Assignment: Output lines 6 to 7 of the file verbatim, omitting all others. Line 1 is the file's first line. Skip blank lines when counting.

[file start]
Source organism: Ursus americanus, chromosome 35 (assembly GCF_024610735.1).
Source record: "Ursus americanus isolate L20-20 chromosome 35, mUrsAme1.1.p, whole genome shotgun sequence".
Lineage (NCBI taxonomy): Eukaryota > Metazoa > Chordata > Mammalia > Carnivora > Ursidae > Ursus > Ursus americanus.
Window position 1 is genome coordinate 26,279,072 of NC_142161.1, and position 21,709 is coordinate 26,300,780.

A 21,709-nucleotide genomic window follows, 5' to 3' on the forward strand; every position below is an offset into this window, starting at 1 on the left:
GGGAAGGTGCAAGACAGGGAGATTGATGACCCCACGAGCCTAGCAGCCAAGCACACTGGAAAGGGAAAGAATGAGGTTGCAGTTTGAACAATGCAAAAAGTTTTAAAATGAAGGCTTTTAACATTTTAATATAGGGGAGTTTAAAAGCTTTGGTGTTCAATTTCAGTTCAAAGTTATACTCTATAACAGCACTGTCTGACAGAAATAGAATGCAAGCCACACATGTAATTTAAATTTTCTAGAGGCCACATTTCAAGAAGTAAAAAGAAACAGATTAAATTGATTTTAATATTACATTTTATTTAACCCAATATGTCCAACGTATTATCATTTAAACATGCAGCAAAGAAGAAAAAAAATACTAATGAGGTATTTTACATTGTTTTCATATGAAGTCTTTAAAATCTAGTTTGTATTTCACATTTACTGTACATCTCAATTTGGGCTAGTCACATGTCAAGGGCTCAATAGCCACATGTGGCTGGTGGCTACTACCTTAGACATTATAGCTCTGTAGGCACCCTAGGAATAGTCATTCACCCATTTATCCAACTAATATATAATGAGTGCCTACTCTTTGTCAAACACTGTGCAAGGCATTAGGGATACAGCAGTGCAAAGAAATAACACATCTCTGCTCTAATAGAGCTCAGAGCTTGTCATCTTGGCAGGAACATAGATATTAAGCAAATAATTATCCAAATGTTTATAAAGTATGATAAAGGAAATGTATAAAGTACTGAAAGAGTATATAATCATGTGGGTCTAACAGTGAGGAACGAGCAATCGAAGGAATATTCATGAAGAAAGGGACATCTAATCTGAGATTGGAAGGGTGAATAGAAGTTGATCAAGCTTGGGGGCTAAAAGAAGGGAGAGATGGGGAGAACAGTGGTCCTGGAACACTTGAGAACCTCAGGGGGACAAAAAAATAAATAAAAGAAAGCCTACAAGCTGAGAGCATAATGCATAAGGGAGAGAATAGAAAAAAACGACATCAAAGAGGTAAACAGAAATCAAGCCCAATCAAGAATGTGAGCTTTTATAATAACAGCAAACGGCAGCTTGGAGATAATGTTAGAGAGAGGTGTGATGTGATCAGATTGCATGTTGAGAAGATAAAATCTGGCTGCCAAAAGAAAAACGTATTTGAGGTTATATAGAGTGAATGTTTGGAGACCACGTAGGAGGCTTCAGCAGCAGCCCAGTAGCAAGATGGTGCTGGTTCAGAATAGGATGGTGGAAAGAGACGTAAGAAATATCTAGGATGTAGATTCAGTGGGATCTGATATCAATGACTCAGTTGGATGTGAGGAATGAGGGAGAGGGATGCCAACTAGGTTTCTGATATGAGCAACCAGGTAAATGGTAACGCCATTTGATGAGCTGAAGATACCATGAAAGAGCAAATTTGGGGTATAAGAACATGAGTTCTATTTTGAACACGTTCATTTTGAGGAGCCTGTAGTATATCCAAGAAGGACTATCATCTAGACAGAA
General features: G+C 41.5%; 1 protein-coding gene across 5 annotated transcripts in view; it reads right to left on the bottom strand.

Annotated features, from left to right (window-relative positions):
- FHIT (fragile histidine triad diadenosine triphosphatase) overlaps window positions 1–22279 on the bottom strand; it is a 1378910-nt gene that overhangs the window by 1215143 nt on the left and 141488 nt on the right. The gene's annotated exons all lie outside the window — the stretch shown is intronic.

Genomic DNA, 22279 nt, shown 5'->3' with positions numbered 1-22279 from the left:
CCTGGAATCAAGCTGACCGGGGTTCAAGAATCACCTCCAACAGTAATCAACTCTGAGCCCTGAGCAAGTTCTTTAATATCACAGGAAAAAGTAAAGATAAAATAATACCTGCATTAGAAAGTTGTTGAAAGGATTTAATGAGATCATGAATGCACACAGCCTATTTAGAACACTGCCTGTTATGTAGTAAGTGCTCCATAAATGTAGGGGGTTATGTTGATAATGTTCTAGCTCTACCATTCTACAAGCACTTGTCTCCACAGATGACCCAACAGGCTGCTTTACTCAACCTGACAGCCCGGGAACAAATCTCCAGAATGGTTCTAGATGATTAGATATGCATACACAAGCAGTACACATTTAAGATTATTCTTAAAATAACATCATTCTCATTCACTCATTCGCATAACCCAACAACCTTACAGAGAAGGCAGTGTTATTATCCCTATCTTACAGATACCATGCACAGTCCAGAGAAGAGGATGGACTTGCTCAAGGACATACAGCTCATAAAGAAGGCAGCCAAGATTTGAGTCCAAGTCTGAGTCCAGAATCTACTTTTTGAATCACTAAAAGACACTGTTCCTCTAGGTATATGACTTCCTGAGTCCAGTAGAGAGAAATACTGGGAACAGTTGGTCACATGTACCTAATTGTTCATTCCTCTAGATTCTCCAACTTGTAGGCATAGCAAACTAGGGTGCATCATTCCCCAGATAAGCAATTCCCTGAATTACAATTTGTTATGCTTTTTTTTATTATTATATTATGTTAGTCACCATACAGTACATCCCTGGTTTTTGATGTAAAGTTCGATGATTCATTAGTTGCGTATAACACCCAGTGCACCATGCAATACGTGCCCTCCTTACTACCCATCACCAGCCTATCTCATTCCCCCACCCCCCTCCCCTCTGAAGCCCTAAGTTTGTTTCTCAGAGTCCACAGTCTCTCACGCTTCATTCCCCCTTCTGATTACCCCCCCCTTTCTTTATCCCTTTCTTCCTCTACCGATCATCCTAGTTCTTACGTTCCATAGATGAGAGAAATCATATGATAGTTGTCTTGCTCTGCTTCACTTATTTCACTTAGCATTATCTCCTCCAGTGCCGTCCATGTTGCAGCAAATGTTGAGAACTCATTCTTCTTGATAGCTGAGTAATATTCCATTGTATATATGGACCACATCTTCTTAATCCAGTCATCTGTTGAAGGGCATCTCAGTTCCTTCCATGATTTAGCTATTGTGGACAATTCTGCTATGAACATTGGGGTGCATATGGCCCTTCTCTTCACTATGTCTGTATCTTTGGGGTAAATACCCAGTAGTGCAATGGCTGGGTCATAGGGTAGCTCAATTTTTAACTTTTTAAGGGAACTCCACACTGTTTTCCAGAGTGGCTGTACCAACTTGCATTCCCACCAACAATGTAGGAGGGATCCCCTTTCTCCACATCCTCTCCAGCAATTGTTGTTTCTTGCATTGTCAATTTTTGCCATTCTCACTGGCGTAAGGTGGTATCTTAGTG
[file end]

GGGAAGGTGCAAGACAGGGAGATTGATGACCCCACGAGCCTAGCAGCCAAGCACACTGGAAAGGGAAAGAATGAGGTTGCAGTTTGAACAATGCAAAAAGTTTTAAAATGAAGGCTTTTAACATTTTAATATAGGGGAGTTTAAAAGCTTTGGTGTTCAATTTCAGTTCAAAGTTATACTCTATAACAGCACTGTCTGACAGAAATAGAATGCAAGCCACACATGTAATTTAAATTTTCTAGAGGCCACATTTCAAGAAGTAAAAAGAAACAGATTAAATTGATTTTAATATTACATTTTATTTAACCCAATATGTCCAACGTATTATCATTTAAACATGCAGCAAAGAAGAAAAAAAATACTAATGAGGTATTTTACATTGTTTTCATATGAAGTCTTTAAAATCTAGTTTGTATTTCACATTTACTGTACATCTCAATTTGGGCTAGTCACATGTCAAGGGCTCAATAGCCACATGTGGCTGGTGGCTACTACCTTAGACATTATAGCTCTGTAGGCACCCTAGGAATAGTCATTCACCCATTTATCCAACTAATATATAATGAGTGCCTACTCTTTGTCAAACACTGTGCAAGGCATTAGGGATACAGCAGTGCAAAGAAATAACACATCTCTGCTCTAATAGAGCTCAGAGCTTGTCATCTTGGCAGGAACATAGATATTAAGCAAATAATTATCCAAATGTTTATAAAGTATGATAAAGGAAATGTATAAAGTACTGAAAGAGTATATAATCATGTGGGTCTAACAGTGAGGAACGAGCAATCGAAGGAATATTCATGAAGAAAGGGACATCTAATCTGAGATTGGAAGGGTGAATAGAAGTTGATCAAGCTTGGGGGCTAAAAGAAGGGAGAGATGGGGAGAACAGTGGTCCTGGAACACTTGAGAACCTCAGGGGGACAAAAAAATAAATAAAAGAAAGCCTACAAGCTGAGAGCATAATGCATAAGGGAGAGAATAGAAAAAAACGACATCAAAGAGGTAAACAGAAATCAAGCCCAATCAAGAATGTGAGCTTTTATAATAACAGCAAACGGCAGCTTGGAGATAATGTTAGAGAGAGGTGTGATGTGATCAGATTGCATGTTGAGAAGATAAAATCTGGCTGCCAAAAGAAAAACGTATTTGAGGTTATATAGAGTGAATGTTTGGAGACCACGTAGGAGGCTTCAGCAGCAGCCCAGTAGCAAGATGGTGCTGGTTCAGAATAGGATGGTGGAAAGAGACGTAAGAAATATCTAGGATGTAGATTCAGTGGGATCTGATATCAATGACTCAGTTGGATGTGAGGAATGAGGGAGAGGGATGCCAACTAGGTTTCTGATATGAGCAACCAGGTAAATGGTAACGCCATTTGATGAGCTGAAGATACCATGAAAGAGCAAATTTGGGGTATAAGAACATGAGTTCTATTTTGAACACGTTCATTTTGAGGAGCCTGTAGTATATCCAAGAAGGACTATCATCTAGACAGAA
General features: G+C 41.5%; 1 protein-coding gene across 5 annotated transcripts in view; it reads right to left on the bottom strand.